As tight as the Checkers are, they also are a welcoming group to newcomers. Rookie forward Stelios Mattheos joined the club late in the regular season from the WHL’s Brandon Wheat Kings and received an easy reception to guide him into the pro life.

“I think with this group, the guys have been great to me since day one,” Mattheos said. “Credit to them, coming in you can tell this is a tight team right away.”

Acting as the glue between the Hurricanes and Everblades are the Checkers. And leading the way for two seasons in Charlotte has been Vellucci, the Louis A.R. Pieri Memorial Award winner as the AHL’s outstanding coach this season. For all of the young talent on hand, Vellucci credits an organization-wide attitude that stretches from the Hurricanes through Charlotte and on to the Everblades.

“I think it’s a family,” he explained. “We’re happy when a guy gets called up. So, same thing when we get up Sheppard and Nastasiuk.”

“‘If it’s not me, I hope it’s him,’” Vellucci described the dressing-room mentality.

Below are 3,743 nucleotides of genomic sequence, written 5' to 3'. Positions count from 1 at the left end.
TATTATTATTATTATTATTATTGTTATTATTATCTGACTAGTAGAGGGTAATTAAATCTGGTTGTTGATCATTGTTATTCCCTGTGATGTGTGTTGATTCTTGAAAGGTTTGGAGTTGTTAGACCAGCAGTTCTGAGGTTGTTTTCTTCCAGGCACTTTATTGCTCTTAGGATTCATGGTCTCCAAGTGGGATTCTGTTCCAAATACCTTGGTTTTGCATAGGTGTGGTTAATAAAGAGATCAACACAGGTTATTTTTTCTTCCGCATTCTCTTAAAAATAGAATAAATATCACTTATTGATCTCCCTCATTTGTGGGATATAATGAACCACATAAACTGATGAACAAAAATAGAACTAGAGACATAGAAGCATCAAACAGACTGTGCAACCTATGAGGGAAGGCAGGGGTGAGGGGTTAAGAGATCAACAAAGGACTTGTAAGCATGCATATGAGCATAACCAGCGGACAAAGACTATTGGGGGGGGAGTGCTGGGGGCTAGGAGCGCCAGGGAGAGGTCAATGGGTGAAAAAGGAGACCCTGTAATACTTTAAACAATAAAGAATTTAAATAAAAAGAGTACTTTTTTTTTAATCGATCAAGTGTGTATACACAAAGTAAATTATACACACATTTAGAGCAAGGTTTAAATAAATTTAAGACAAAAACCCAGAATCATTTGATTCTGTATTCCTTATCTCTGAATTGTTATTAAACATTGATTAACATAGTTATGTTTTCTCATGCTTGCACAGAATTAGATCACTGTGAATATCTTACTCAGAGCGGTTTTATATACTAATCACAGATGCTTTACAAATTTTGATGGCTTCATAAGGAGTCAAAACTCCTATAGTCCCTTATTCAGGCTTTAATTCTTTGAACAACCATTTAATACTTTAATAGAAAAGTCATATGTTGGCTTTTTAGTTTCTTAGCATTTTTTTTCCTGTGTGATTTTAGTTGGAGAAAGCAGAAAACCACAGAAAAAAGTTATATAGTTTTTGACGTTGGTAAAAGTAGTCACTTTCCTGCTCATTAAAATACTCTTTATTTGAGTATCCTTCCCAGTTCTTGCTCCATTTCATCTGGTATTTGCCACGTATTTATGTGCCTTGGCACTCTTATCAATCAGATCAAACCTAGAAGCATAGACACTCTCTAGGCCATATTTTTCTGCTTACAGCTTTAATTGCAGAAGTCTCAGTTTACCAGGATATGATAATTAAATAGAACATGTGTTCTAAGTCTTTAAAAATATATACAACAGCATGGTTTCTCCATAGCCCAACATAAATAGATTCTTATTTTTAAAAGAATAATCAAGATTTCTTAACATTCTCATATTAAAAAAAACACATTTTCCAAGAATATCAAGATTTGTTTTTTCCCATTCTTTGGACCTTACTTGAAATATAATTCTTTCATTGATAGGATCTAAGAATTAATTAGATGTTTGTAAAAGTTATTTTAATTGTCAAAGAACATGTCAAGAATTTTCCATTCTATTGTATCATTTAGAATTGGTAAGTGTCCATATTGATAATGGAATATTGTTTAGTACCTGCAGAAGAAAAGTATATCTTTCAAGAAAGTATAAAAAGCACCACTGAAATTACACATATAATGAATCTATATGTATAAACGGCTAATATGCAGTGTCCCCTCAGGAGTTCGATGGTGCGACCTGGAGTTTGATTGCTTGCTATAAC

Implementing that mindset is no small feat in the AHL, where a roster full of top prospects are competing for a handful of vacancies with the NHL club in any given season.

“I talk about it with them all the time,” Vellucci explained “When they do unselfish things, I identify it, tell them I’m proud of them for that. If you identify it, and they know they get rewards for it, then we’re going to continue to do it.”

Vellucci has just enough bite to him to enact the demanding, exacting standards necessary to prepare players for NHL work. But he has the personality and know-how from 14 OHL seasons with the Plymouth Whalers needed to manage young personalities, especially a prospect-laden group like the Checkers.

But Vellucci deflects praise toward Hurricanes first-year head coach Rod Brind’Amour.

“I think that Rod Brind’Amour set the tone this year that you have to earn everything,” Vellucci said. “No matter if you’re an NHLer or here, we set the same example here. You have to earn it. You’re not going to be given anything.”